The Federal Reserve's earlier-than-expected decision Dec. 12 to base changes in interest rates on the unemployment rate instead of a predetermined date was spurred by expectations of a moderate pace for economic expansion in 2013, according to minutes of the December Federal Open Market Committee meeting released Thursday.
Until December, committee members expected to keep the federal funds rate at zero to 0.25% at least through mid-2015. The new approach has the federal funds rate staying at those levels “at least as long as the unemployment rate remains above 6.5%,” and inflation remains no more than 50 basis points above the committee's 2% long range goal.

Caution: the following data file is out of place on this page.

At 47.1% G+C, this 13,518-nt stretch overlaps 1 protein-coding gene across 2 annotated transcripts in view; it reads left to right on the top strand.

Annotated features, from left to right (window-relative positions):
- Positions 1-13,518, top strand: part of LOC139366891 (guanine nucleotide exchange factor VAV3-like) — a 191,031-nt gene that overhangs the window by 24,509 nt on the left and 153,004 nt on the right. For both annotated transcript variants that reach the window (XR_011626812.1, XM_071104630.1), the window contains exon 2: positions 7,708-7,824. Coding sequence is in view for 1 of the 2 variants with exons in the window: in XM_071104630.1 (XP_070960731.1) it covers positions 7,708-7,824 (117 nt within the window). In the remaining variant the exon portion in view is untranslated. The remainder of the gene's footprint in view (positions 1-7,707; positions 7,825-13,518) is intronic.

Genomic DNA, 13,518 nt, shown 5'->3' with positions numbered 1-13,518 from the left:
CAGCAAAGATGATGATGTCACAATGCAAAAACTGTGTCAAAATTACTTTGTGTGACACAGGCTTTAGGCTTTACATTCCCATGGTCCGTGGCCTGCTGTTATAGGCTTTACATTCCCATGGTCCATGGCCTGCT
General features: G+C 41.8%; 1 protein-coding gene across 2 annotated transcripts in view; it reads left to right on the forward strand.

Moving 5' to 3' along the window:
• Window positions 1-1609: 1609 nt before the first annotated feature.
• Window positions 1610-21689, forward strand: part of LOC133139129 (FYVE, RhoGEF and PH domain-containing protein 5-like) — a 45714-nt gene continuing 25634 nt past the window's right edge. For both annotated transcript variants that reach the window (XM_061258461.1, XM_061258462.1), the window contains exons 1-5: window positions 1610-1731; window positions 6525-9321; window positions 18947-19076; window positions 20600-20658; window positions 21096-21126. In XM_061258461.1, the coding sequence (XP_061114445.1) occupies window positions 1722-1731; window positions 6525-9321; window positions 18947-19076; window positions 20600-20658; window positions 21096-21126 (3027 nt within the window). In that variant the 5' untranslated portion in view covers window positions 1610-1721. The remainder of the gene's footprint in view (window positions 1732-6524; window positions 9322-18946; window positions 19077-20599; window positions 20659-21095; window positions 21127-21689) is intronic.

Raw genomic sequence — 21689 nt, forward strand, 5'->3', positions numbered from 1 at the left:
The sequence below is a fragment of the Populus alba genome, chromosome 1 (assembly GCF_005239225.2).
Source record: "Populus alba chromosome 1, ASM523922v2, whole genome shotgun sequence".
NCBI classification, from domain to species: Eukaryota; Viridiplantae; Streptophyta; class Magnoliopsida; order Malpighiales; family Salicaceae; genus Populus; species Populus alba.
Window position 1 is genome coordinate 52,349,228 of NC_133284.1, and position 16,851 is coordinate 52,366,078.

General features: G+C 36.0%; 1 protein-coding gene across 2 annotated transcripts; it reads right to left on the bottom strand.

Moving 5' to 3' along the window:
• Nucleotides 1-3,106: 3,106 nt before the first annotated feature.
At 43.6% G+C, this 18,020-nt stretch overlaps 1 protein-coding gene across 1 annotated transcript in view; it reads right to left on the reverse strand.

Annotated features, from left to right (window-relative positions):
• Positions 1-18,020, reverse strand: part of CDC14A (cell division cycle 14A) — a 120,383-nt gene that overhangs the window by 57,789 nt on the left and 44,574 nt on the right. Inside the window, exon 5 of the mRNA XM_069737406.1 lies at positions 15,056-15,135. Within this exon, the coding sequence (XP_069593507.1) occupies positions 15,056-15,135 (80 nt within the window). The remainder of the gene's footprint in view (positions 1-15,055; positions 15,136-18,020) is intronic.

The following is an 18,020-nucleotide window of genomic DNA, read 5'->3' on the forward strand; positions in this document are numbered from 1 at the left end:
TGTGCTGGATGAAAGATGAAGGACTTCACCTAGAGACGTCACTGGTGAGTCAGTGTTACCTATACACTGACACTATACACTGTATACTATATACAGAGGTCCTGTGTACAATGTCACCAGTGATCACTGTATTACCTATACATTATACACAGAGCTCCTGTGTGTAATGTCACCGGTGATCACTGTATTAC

Chairman Ben Bernanke characterized the shift at a post-meeting news conference as a more “transparent process” that would let markets respond more quickly to changes in unemployment rates and other indicators.
Committee members also voted, with one dissenter, to continue in 2013 the monthly purchases of $45 billion in longer-term Treasury securities and $40 billion in mortgage-backed securities. “If the outlook for the labor market does not improve substantially, the committee will continue its purchases ... and employ other policy tools as appropriate,” according to the minutes.
Economic growth “continues to be restrained by several persistent headwinds,” including tight credit, consumer deleveraging, and political uncertainty over federal spending and taxes, according to the minutes.
The FOMC's next meeting is Jan. 29-30.